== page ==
Comparative Politics

Fifteen Eighty Four


Tag Archives: Comparative Politics

Number of articles per page:

  • 3 Mar 2023
    Rachel A. Schwartz

    What Civil War Leaves Behind: The Institutional Legacies of Conflict in Central America

    Civil war is among the most destructive forces in the modern world. Its toll is felt in the innumerable human lives lost, the infrastructure and economic assets decimated, the social services like healthcare and education set back decades, and the communities fragmented and traumatized in its wake. Yet, amid the overwhelming devastation, we can also […]

    Read More
  • 18 Oct 2022
    Ana Catalano Weeks

    How Gender Quotas Broaden the Political Agenda

    Quota laws increase numbers of women across parties, and they lead to policies that better reflect women’s preferences for balancing work and family. In 2013, a Christian democratic politician from Belgium and I sat down in her office in the Senate, the upper house of the federal parliament in Brussels. The senator recalled a long […]

    Read More
  • 1 Aug 2022
    Mexican police on a rainy day, ready to contain street vendors from one of the most conflictive areas of Mexico City, the Tacubaya neighborhood.
    Hernán Flom

    The Politics of Policing in Latin America

    Forty years after the end of authoritarianism, many Latin American democracies exhibit high levels of state violence, primarily attributable to the agency most directly responsible for preserving the state’s monopoly of legitimate coercion: the police. Just last week, military police officers killed at least 18 people in a raid on a favela (shantytown) in Rio […]

    Read More
  • 27 Jun 2022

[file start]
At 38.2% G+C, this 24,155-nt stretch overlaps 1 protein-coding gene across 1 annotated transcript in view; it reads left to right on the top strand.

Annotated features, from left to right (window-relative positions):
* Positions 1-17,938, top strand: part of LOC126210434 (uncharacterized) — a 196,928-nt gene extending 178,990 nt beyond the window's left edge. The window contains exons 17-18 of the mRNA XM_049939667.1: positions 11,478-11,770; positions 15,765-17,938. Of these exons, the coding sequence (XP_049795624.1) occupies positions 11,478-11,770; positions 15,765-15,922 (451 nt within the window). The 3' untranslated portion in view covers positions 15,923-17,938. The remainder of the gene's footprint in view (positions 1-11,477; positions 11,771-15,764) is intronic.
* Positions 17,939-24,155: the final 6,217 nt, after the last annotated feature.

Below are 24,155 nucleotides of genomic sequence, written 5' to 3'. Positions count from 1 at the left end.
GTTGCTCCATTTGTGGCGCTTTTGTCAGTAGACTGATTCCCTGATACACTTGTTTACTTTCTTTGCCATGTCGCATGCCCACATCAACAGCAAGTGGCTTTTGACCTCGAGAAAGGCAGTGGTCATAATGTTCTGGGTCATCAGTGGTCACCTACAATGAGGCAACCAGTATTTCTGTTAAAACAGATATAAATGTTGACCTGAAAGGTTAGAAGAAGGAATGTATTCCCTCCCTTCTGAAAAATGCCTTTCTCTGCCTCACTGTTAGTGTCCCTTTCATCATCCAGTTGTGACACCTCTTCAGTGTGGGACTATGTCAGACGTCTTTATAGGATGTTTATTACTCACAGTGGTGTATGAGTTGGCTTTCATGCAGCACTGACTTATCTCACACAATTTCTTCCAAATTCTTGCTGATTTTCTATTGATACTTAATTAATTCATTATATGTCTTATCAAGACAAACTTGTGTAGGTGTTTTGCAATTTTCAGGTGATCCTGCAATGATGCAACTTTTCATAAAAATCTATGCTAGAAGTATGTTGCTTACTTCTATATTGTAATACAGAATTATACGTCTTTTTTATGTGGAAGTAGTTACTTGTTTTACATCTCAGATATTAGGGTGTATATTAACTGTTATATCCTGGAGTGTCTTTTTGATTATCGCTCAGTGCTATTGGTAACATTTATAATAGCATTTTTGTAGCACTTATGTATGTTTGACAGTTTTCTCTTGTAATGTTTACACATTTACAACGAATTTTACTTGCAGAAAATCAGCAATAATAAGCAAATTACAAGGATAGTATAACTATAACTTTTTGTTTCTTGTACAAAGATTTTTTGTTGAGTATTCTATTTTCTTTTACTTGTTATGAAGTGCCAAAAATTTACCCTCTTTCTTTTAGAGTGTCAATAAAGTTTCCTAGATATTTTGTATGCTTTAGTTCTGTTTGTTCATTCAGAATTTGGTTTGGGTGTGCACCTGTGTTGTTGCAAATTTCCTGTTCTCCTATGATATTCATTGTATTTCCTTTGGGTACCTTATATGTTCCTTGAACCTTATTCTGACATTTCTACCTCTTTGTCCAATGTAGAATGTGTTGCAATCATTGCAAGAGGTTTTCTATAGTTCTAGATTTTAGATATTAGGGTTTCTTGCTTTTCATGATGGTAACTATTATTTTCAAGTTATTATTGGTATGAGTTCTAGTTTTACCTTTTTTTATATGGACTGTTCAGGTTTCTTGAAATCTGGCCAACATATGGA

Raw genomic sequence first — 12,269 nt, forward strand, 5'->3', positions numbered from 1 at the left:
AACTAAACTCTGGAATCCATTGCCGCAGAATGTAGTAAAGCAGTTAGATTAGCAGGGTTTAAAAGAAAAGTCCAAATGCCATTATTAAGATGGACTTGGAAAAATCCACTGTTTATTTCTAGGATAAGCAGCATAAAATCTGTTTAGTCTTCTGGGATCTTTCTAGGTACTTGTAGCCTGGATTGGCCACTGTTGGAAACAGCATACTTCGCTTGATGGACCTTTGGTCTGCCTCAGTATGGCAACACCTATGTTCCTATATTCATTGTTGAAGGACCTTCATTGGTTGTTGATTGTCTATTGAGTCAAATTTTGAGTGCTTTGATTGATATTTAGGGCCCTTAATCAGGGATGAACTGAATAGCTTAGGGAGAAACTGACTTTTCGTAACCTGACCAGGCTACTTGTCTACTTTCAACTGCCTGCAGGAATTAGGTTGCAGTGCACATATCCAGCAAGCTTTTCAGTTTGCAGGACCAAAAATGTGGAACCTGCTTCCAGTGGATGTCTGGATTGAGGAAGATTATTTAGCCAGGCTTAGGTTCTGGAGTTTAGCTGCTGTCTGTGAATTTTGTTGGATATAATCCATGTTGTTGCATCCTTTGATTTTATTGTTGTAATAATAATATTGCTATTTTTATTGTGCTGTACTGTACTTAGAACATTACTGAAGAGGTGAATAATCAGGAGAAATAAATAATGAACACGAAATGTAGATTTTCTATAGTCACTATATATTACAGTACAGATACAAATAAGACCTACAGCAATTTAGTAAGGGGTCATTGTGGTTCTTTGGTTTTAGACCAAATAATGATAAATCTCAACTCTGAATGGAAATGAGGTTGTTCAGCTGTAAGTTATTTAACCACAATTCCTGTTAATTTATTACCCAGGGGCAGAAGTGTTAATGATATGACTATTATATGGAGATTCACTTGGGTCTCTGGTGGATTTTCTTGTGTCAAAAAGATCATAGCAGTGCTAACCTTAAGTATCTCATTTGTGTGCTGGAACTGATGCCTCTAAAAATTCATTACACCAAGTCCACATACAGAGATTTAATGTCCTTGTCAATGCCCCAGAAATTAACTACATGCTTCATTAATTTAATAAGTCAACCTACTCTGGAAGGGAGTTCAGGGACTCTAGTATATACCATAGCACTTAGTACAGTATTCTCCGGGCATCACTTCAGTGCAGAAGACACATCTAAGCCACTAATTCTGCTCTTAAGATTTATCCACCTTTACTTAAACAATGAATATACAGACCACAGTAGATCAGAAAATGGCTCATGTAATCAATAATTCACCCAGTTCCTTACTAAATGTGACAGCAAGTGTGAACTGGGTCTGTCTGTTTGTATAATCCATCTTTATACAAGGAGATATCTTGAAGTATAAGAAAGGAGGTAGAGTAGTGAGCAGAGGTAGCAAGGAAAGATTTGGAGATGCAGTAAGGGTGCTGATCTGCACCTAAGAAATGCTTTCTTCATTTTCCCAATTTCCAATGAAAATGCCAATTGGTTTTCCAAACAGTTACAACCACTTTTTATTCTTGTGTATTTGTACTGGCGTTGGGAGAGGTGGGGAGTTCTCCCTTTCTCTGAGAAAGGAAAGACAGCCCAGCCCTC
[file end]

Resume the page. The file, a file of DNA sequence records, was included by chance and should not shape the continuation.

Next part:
Kathy Dodworth

    Legitimacy: crisis or continuity?

    We are, according to US Representative Alexandria Ocasio-Cortez, in a ‘crisis of legitimacy’. The US Supreme Court’s overturning of long-settled law Roe vs Wade regarding women’s right to abortion does not reflect US public opinion at large. Trust in the court itself is at an all-time-low, she laid out in a Twitter series on 25 […]

    Read More
  • 29 Mar 2022
    Torben Iversen, Philipp Rehm

    An introduction to “Big Data and the Welfare State”

    A central function of the state is to provide insurance against the vagaries of life and markets, such as accidents, ill health, old age, or unemployment. Collectively, these mandatory risk pooling arrangements are known as social insurance, or the welfare state. According to influential accounts in the literature, the welfare state exists because (social) insurance […]

    Read More
  • 30 Apr 2020
    Aziz Z. Huq, Tom Ginsburg

    How Do Constitutions Get Implemented?

    On July 9, 2011, it was announced with great fanfare that South Sudan had become the world’s newest nation state. As new countries are wont to do, that very day President Salva Kiir promulgated a new Constitution, the Transitional Constitution of the Republic of South Sudan. With substantial input from international actors and academics, the […]

    Read More
  • 9 Aug 2019
    Robert H. Blackman

    How Brexit is like the French Revolution

    No past event gives us a perfect guide to understand current affairs. Nevertheless, we could do worse than use our shared past to help us think through the remarkable political changes Britain has experienced since the 2016 referendum on leaving the European Union. One event in particular shares much of the political drama Britain has […]

    Read More
  • 25 Jul 2019
    George Lawson

    Revolutions in the contemporary world

    There are two main ways of approaching the study of revolution in the contemporary world – and they are both wrong.  On the one hand, revolutions are everywhere: on the streets of Kobane, Caracas, and Khartoum; in the rhetoric of groups like Extinction Rebellion and Black Lives Matter; and in the potential of new technologies […]

    Read More

Number of articles per page: